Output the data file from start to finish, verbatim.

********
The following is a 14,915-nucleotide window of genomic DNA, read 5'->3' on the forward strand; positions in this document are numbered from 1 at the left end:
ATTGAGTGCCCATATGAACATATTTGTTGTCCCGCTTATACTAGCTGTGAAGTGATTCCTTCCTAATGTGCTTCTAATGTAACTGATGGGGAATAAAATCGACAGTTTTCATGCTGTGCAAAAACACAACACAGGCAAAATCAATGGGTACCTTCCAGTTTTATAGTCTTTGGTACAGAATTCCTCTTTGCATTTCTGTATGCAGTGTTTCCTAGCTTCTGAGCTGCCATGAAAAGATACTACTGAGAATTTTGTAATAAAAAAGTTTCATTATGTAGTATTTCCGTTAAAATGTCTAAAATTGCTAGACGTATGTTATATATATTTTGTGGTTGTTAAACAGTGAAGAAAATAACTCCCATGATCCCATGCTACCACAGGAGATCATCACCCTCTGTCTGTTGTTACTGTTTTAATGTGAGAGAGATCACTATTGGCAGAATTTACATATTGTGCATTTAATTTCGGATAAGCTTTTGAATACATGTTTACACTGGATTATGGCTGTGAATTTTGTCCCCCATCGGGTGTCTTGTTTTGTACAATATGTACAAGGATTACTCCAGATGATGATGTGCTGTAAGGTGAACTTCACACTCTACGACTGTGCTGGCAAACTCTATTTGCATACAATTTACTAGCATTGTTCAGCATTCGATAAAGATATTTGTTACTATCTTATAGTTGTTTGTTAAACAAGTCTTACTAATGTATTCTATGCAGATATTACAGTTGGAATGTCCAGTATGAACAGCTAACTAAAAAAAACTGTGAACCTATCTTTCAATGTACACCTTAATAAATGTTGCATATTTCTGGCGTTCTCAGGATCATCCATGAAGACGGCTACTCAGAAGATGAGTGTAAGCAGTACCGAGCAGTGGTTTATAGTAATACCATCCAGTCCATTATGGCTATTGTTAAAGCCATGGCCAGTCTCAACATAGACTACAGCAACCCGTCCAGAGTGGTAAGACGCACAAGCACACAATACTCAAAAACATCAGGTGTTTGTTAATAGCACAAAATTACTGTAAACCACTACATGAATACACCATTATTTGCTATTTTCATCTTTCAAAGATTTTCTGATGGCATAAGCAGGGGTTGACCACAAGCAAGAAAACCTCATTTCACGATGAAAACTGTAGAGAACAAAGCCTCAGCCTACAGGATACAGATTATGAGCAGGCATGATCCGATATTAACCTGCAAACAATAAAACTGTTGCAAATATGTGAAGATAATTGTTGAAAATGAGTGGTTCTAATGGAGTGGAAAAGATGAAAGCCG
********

The following is a 14,915-nucleotide window of genomic DNA, read 5'->3' on the forward strand; positions in this document are numbered from 1 at the left end:
ATTGAGTGCCCATATGAACATATTTGTTGTCCCGCTTATACTAGCTGTGAAGTGATTCCTTCCTAATGTGCTTCTAATGTAACTGATGGGGAATAAAATCGACAGTTTTCATGCTGTGCAAAAACACAACACAGGCAAAATCAATGGGTACCTTCCAGTTTTATAGTCTTTGGTACAGAATTCCTCTTTGCATTTCTGTATGCAGTGTTTCCTAGCTTCTGAGCTGCCATGAAAAGATACTACTGAGAATTTTGTAATAAAAAAGTTTCATTATGTAGTATTTCCGTTAAAATGTCTAAAATTGCTAGACGTATGTTATATATATTTTGTGGTTGTTAAACAGTGAAGAAAATAACTCCCATGATCCCATGCTACCACAGGAGATCATCACCCTCTGTCTGTTGTTACTGTTTTAATGTGAGAGAGATCACTATTGGCAGAATTTACATATTGTGCATTTAATTTCGGATAAGCTTTTGAATACATGTTTACACTGGATTATGGCTGTGAATTTTGTCCCCCATCGGGTGTCTTGTTTTGTACAATATGTACAAGGATTACTCCAGATGATGATGTGCTGTAAGGTGAACTTCACACTCTACGACTGTGCTGGCAAACTCTATTTGCATACAATTTACTAGCATTGTTCAGCATTCGATAAAGATATTTGTTACTATCTTATAGTTGTTTGTTAAACAAGTCTTACTAATGTATTCTATGCAGATATTACAGTTGGAATGTCCAGTATGAACAGCTAACTAAAAAAAACTGTGAACCTATCTTTCAATGTACACCTTAATAAATGTTGCATATTTCTGGCGTTCTCAGGATCATCCATGAAGACGGCTACTCAGAAGATGAGTGTAAGCAGTACCGAGCAGTGGTTTATAGTAATACCATCCAGTCCATTATGGCTATTGTTAAAGCCATGGCCAGTCTCAACATAGACTACAGCAACCCGTCCAGAGTGGTAAGACGCACAAGCACACAATACTCAAAAACATCAGGTGTTTGTTAATAGCACAAAATTACTGTAAACCACTACATGAATACACCATTATTTGCTATTTTCATCTTTCAAAGATTTTCTGATGGCATAAGCAGGGGTTGACCACAAGCAAGAAAACCTCATTTCACGATGAAAACTGTAGAGAACAAAGCCTCAGCCTACAGGATACAGATTATGAGCAGGCATGATCCGATATTAACCTGCAAACAATAAAACTGTTGCAAATATGTGAAGATAATTGTTGAAAATGAGTGGTTCTAATGGAGTGGAAAAGATGAAAGCCG